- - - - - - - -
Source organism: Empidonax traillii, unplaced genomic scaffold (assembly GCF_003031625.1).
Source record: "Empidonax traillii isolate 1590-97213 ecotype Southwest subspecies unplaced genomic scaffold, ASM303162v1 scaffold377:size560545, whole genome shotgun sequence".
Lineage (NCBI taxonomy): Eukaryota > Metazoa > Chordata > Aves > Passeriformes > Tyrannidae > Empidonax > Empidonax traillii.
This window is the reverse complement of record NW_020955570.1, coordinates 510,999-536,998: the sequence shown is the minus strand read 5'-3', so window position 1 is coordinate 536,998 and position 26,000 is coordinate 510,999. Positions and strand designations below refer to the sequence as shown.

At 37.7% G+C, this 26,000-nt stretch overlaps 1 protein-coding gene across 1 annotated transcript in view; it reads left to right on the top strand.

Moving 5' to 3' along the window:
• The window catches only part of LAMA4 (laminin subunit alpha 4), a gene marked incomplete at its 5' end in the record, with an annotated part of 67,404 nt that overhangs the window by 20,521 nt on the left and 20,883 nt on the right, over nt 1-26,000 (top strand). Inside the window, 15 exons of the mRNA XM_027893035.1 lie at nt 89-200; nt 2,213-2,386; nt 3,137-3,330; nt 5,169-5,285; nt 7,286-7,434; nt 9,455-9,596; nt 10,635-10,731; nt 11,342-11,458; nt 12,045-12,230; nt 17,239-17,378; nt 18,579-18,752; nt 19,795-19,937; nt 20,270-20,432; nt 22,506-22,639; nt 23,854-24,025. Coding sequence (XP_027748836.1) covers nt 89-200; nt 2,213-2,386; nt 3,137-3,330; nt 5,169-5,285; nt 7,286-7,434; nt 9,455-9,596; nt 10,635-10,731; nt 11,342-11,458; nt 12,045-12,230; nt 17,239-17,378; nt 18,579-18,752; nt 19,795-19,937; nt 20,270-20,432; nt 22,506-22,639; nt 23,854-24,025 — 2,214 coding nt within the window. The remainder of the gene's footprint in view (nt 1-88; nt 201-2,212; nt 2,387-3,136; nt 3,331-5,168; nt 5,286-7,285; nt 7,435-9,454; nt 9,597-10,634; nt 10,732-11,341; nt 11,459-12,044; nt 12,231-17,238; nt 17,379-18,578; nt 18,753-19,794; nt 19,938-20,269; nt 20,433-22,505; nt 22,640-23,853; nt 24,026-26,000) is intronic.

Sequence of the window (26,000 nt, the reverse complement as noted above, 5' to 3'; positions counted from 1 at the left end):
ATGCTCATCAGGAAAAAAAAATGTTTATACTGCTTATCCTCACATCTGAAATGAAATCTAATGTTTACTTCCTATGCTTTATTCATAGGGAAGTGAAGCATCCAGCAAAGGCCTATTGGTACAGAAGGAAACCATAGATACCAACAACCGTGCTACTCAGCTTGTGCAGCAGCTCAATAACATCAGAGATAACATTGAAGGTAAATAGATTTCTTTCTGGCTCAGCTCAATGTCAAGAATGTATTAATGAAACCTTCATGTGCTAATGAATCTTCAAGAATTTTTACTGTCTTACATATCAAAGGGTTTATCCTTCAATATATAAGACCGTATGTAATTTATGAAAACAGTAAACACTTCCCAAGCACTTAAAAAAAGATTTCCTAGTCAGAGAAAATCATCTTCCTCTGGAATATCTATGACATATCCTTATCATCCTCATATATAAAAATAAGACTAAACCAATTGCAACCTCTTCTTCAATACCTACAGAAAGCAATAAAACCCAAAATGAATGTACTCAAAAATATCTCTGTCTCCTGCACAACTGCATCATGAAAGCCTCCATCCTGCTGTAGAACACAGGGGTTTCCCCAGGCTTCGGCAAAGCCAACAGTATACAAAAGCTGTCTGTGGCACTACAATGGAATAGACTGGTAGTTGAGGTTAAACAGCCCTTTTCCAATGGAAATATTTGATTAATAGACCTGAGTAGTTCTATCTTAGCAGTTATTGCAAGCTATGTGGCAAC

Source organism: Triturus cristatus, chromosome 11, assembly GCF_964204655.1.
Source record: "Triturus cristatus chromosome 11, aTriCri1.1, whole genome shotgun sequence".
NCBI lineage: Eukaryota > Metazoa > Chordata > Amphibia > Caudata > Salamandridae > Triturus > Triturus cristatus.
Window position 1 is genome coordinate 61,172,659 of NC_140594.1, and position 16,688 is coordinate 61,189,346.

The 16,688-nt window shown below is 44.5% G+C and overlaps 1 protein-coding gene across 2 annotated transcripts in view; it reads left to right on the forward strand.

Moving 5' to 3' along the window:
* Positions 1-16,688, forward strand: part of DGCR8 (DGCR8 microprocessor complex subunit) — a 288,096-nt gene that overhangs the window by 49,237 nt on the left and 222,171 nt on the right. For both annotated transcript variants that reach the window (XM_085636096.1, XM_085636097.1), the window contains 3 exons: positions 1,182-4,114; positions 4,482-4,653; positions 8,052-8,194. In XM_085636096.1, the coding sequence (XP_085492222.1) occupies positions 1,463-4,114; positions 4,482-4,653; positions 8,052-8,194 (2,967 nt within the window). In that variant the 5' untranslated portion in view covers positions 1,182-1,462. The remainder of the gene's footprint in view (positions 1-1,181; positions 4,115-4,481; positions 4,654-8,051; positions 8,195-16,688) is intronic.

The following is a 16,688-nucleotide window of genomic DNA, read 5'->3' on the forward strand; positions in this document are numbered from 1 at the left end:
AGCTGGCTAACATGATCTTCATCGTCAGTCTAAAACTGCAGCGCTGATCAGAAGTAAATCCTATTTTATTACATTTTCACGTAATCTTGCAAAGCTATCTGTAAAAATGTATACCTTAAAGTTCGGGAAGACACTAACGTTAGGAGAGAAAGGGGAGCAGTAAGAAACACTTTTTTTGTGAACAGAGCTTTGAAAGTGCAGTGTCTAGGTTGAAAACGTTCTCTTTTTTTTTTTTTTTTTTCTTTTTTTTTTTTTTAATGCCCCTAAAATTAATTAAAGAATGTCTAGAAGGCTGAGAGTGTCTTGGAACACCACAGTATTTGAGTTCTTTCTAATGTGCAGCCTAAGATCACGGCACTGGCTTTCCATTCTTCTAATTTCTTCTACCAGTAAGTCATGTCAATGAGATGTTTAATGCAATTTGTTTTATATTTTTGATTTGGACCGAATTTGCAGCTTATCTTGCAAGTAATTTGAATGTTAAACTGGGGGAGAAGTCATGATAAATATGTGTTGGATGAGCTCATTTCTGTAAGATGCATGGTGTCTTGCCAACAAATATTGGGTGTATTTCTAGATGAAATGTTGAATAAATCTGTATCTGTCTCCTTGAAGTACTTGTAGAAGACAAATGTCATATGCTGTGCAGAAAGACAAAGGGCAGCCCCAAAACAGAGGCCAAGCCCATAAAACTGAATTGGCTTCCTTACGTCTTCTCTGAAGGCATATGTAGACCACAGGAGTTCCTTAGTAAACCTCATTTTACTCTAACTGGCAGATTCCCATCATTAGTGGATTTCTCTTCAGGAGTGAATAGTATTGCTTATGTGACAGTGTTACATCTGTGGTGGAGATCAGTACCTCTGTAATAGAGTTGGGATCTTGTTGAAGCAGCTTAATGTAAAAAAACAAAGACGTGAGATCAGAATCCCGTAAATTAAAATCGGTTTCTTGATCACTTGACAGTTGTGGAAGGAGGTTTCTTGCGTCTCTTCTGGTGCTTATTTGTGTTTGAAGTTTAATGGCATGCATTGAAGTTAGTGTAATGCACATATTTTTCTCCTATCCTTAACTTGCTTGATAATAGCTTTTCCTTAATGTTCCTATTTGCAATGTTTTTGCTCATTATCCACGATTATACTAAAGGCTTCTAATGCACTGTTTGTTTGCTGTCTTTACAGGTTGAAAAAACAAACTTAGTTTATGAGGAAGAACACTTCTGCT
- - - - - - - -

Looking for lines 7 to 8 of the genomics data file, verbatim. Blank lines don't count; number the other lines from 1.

• The window catches only part of LAMA4 (laminin subunit alpha 4), a gene marked incomplete at its 5' end in the record, with an annotated part of 67,404 nt that overhangs the window by 20,521 nt on the left and 20,883 nt on the right, over nt 1-26,000 (top strand). Inside the window, 15 exons of the mRNA XM_027893035.1 lie at nt 89-200; nt 2,213-2,386; nt 3,137-3,330; nt 5,169-5,285; nt 7,286-7,434; nt 9,455-9,596; nt 10,635-10,731; nt 11,342-11,458; nt 12,045-12,230; nt 17,239-17,378; nt 18,579-18,752; nt 19,795-19,937; nt 20,270-20,432; nt 22,506-22,639; nt 23,854-24,025. Coding sequence (XP_027748836.1) covers nt 89-200; nt 2,213-2,386; nt 3,137-3,330; nt 5,169-5,285; nt 7,286-7,434; nt 9,455-9,596; nt 10,635-10,731; nt 11,342-11,458; nt 12,045-12,230; nt 17,239-17,378; nt 18,579-18,752; nt 19,795-19,937; nt 20,270-20,432; nt 22,506-22,639; nt 23,854-24,025 — 2,214 coding nt within the window. The remainder of the gene's footprint in view (nt 1-88; nt 201-2,212; nt 2,387-3,136; nt 3,331-5,168; nt 5,286-7,285; nt 7,435-9,454; nt 9,597-10,634; nt 10,732-11,341; nt 11,459-12,044; nt 12,231-17,238; nt 17,379-18,578; nt 18,753-19,794; nt 19,938-20,269; nt 20,433-22,505; nt 22,640-23,853; nt 24,026-26,000) is intronic.

Sequence of the window (26,000 nt, the reverse complement as noted above, 5' to 3'; positions counted from 1 at the left end):